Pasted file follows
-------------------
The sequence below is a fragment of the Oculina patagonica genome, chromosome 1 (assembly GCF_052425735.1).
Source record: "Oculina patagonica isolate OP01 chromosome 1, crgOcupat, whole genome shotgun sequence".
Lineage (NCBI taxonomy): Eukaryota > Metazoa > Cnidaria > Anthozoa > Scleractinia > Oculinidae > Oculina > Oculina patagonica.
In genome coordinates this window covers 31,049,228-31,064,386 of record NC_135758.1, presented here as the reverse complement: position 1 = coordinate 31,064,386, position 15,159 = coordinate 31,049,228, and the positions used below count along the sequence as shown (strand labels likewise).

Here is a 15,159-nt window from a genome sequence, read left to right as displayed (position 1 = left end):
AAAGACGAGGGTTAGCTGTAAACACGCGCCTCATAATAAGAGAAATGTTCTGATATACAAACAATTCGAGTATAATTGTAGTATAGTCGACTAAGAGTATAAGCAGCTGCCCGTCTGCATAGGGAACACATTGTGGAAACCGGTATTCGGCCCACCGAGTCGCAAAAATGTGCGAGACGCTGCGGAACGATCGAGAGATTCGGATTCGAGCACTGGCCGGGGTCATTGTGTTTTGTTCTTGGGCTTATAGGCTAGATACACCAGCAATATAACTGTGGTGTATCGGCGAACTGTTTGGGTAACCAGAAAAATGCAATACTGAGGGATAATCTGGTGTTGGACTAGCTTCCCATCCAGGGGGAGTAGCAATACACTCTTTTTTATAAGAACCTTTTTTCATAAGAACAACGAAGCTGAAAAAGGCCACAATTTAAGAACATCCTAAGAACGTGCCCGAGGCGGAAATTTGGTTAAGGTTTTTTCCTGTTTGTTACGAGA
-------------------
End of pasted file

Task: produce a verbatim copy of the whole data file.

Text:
The sequence below is a fragment of the Oculina patagonica genome, chromosome 1 (assembly GCF_052425735.1).
Source record: "Oculina patagonica isolate OP01 chromosome 1, crgOcupat, whole genome shotgun sequence".
Lineage (NCBI taxonomy): Eukaryota > Metazoa > Cnidaria > Anthozoa > Scleractinia > Oculinidae > Oculina > Oculina patagonica.
In genome coordinates this window covers 31,049,228-31,064,386 of record NC_135758.1, presented here as the reverse complement: position 1 = coordinate 31,064,386, position 15,159 = coordinate 31,049,228, and the positions used below count along the sequence as shown (strand labels likewise).

Here is a 15,159-nt window from a genome sequence, read left to right as displayed (position 1 = left end):
AAAGACGAGGGTTAGCTGTAAACACGCGCCTCATAATAAGAGAAATGTTCTGATATACAAACAATTCGAGTATAATTGTAGTATAGTCGACTAAGAGTATAAGCAGCTGCCCGTCTGCATAGGGAACACATTGTGGAAACCGGTATTCGGCCCACCGAGTCGCAAAAATGTGCGAGACGCTGCGGAACGATCGAGAGATTCGGATTCGAGCACTGGCCGGGGTCATTGTGTTTTGTTCTTGGGCTTATAGGCTAGATACACCAGCAATATAACTGTGGTGTATCGGCGAACTGTTTGGGTAACCAGAAAAATGCAATACTGAGGGATAATCTGGTGTTGGACTAGCTTCCCATCCAGGGGGAGTAGCAATACACTCTTTTTTATAAGAACCTTTTTTCATAAGAACAACGAAGCTGAAAAAGGCCACAATTTAAGAACATCCTAAGAACGTGCCCGAGGCGGAAATTTGGTTAAGGTTTTTTCCTGTTTGTTACGAGA